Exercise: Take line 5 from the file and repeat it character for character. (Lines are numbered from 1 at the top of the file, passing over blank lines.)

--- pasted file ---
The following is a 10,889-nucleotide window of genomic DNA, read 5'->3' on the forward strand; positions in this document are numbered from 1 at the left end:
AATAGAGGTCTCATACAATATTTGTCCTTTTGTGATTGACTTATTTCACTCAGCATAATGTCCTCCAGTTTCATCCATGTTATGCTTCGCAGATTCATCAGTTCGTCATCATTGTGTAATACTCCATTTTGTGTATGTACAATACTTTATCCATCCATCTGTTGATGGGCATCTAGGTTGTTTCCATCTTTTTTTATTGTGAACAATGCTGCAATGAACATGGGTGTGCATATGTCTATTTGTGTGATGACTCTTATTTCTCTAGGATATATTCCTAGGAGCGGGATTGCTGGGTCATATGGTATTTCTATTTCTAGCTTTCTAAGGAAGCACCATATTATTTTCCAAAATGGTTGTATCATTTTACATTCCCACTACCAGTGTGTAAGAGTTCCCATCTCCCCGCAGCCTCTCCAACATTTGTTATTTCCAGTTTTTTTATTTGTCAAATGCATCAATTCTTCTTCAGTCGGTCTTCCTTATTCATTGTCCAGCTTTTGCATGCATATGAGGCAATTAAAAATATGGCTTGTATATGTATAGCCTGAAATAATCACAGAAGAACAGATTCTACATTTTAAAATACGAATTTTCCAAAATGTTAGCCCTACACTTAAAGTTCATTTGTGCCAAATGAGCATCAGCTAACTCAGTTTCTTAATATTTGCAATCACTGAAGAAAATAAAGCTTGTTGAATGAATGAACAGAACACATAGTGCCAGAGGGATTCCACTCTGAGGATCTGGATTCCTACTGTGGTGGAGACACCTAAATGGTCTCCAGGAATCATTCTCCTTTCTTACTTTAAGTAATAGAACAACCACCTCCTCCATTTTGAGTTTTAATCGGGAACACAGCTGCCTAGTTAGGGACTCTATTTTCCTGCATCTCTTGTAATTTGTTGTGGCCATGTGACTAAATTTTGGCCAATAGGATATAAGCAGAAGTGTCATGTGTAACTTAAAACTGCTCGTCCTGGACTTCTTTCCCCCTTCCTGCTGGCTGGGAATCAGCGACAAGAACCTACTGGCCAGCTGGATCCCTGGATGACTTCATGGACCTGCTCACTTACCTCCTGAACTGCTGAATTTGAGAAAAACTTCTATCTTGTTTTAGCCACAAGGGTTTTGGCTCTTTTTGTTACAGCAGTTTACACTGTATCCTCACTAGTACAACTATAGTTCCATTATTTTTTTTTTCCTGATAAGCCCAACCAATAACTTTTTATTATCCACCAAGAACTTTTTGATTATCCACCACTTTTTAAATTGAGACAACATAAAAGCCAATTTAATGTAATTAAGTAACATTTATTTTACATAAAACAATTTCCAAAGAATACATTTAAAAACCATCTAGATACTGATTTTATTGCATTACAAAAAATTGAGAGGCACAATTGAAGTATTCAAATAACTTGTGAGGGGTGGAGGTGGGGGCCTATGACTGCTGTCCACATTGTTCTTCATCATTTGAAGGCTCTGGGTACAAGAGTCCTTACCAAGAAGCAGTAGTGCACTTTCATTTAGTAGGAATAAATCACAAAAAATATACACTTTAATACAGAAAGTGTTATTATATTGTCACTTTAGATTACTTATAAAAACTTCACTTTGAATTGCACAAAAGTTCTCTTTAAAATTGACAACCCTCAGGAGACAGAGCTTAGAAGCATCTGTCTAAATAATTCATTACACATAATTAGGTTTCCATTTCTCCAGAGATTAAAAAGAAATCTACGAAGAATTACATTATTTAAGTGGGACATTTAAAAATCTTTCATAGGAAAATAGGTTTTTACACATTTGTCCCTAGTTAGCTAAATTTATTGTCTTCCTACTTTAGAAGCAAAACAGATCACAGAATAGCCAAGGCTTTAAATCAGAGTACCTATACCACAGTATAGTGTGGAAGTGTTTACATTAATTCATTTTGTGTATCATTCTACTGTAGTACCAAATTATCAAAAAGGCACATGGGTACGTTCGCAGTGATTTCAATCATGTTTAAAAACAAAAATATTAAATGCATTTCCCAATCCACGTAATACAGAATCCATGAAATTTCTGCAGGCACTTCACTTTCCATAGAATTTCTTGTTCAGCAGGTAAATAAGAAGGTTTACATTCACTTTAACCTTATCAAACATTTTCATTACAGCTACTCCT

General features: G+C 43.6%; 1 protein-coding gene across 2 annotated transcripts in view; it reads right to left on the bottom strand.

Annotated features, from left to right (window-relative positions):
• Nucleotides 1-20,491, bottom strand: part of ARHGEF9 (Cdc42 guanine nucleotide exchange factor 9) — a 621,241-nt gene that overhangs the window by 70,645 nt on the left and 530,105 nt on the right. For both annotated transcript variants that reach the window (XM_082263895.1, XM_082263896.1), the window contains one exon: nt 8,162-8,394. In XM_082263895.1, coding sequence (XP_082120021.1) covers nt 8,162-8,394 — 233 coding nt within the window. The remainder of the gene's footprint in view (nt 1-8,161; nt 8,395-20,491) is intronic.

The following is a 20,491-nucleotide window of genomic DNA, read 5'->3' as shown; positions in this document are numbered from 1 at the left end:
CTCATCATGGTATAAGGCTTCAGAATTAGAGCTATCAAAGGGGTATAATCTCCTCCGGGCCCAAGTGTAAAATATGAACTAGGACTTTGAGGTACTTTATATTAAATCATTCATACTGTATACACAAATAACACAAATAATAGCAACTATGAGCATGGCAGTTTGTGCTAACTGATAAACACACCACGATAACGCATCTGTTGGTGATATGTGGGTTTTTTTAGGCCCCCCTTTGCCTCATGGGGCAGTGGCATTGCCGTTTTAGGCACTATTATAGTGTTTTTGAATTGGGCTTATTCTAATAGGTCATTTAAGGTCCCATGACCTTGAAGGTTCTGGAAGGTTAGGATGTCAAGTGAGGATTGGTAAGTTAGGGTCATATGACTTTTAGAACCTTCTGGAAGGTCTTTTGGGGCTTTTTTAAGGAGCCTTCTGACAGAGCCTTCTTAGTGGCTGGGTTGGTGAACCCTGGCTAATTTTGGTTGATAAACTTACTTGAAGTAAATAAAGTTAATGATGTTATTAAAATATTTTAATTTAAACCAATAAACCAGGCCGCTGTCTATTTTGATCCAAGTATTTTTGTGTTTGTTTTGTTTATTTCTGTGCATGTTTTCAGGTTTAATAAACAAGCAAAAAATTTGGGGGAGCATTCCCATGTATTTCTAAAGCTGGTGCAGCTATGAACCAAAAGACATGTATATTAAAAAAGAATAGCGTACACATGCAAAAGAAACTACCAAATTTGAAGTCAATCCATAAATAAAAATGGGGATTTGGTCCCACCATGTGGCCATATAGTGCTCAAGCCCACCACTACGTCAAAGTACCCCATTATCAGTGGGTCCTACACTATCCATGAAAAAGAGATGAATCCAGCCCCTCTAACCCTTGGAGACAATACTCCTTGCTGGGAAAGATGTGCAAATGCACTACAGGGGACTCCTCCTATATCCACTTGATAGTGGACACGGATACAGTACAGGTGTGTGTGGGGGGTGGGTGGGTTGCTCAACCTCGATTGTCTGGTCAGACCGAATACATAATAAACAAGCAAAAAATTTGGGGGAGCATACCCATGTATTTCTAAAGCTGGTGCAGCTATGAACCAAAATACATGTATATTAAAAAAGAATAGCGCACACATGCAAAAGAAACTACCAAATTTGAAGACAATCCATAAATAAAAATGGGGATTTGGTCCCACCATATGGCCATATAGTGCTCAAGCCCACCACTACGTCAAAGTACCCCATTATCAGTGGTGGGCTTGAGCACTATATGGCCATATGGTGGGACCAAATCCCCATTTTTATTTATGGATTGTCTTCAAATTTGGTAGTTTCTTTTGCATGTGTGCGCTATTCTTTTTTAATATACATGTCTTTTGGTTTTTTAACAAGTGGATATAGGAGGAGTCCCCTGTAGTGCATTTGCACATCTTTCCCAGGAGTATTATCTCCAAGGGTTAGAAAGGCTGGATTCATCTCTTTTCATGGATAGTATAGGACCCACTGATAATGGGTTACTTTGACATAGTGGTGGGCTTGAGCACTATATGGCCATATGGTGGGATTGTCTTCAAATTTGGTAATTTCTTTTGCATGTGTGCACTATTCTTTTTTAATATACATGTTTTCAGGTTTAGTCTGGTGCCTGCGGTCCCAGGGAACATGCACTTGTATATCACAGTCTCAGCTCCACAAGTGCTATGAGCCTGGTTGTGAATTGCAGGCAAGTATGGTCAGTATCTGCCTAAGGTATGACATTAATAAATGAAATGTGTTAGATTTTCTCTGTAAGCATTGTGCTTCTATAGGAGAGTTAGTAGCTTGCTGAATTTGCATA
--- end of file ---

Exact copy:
• Nucleotides 1-20,491, bottom strand: part of ARHGEF9 (Cdc42 guanine nucleotide exchange factor 9) — a 621,241-nt gene that overhangs the window by 70,645 nt on the left and 530,105 nt on the right. For both annotated transcript variants that reach the window (XM_082263895.1, XM_082263896.1), the window contains one exon: nt 8,162-8,394. In XM_082263895.1, coding sequence (XP_082120021.1) covers nt 8,162-8,394 — 233 coding nt within the window. The remainder of the gene's footprint in view (nt 1-8,161; nt 8,395-20,491) is intronic.